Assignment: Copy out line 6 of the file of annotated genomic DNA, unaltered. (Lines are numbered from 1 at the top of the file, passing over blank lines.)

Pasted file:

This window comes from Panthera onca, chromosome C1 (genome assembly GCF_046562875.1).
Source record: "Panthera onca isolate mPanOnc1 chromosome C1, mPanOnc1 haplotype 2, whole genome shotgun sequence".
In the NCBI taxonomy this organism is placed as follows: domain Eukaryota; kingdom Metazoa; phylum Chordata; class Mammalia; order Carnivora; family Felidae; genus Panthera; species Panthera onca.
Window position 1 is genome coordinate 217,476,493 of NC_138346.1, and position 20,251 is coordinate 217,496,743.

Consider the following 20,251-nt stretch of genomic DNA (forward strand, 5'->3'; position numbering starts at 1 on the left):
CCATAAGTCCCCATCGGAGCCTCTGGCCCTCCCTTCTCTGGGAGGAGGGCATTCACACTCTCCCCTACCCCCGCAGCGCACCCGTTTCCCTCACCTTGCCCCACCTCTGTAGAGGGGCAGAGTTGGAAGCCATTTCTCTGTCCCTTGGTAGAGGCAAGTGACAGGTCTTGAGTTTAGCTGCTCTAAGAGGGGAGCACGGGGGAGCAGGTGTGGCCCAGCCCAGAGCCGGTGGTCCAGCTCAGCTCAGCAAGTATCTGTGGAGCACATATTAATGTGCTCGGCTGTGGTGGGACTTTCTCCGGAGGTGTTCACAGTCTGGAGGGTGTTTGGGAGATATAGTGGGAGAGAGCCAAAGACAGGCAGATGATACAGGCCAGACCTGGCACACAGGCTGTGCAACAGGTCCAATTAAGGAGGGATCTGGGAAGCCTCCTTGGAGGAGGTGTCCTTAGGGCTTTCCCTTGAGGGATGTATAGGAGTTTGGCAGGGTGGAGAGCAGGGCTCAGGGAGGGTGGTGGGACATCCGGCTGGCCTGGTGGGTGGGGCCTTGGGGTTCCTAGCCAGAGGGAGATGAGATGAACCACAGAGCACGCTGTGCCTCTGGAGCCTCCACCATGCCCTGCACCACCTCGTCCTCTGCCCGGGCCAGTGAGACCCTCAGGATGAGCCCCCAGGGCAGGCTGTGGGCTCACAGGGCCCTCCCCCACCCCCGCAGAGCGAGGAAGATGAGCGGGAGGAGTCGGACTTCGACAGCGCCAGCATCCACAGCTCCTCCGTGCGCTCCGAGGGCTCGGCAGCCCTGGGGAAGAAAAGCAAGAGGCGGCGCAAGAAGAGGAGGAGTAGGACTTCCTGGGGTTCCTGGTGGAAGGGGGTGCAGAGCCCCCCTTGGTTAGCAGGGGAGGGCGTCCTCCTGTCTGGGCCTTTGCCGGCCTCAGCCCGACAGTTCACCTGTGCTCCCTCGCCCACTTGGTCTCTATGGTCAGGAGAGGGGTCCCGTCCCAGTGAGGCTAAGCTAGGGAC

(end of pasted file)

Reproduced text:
CCATAAGTCCCCATCGGAGCCTCTGGCCCTCCCTTCTCTGGGAGGAGGGCATTCACACTCTCCCCTACCCCCGCAGCGCACCCGTTTCCCTCACCTTGCCCCACCTCTGTAGAGGGGCAGAGTTGGAAGCCATTTCTCTGTCCCTTGGTAGAGGCAAGTGACAGGTCTTGAGTTTAGCTGCTCTAAGAGGGGAGCACGGGGGAGCAGGTGTGGCCCAGCCCAGAGCCGGTGGTCCAGCTCAGCTCAGCAAGTATCTGTGGAGCACATATTAATGTGCTCGGCTGTGGTGGGACTTTCTCCGGAGGTGTTCACAGTCTGGAGGGTGTTTGGGAGATATAGTGGGAGAGAGCCAAAGACAGGCAGATGATACAGGCCAGACCTGGCACACAGGCTGTGCAACAGGTCCAATTAAGGAGGGATCTGGGAAGCCTCCTTGGAGGAGGTGTCCTTAGGGCTTTCCCTTGAGGGATGTATAGGAGTTTGGCAGGGTGGAGAGCAGGGCTCAGGGAGGGTGGTGGGACATCCGGCTGGCCTGGTGGGTGGGGCCTTGGGGTTCCTAGCCAGAGGGAGATGAGATGAACCACAGAGCACGCTGTGCCTCTGGAGCCTCCACCATGCCCTGCACCACCTCGTCCTCTGCCCGGGCCAGTGAGACCCTCAGGATGAGCCCCCAGGGCAGGCTGTGGGCTCACAGGGCCCTCCCCCACCCCCGCAGAGCGAGGAAGATGAGCGGGAGGAGTCGGACTTCGACAGCGCCAGCATCCACAGCTCCTCCGTGCGCTCCGAGGGCTCGGCAGCCCTGGGGAAGAAAAGCAAGAGGCGGCGCAAGAAGAGGAGGAGTAGGACTTCCTGGGGTTCCTGGTGGAAGGGGGTGCAGAGCCCCCCTTGGTTAGCAGGGGAGGGCGTCCTCCTGTCTGGGCCTTTGCCGGCCTCAGCCCGACAGTTCACCTGTGCTCCCTCGCCCACTTGGTCTCTATGGTCAGGAGAGGGGTCCCGTCCCAGTGAGGCTAAGCTAGGGAC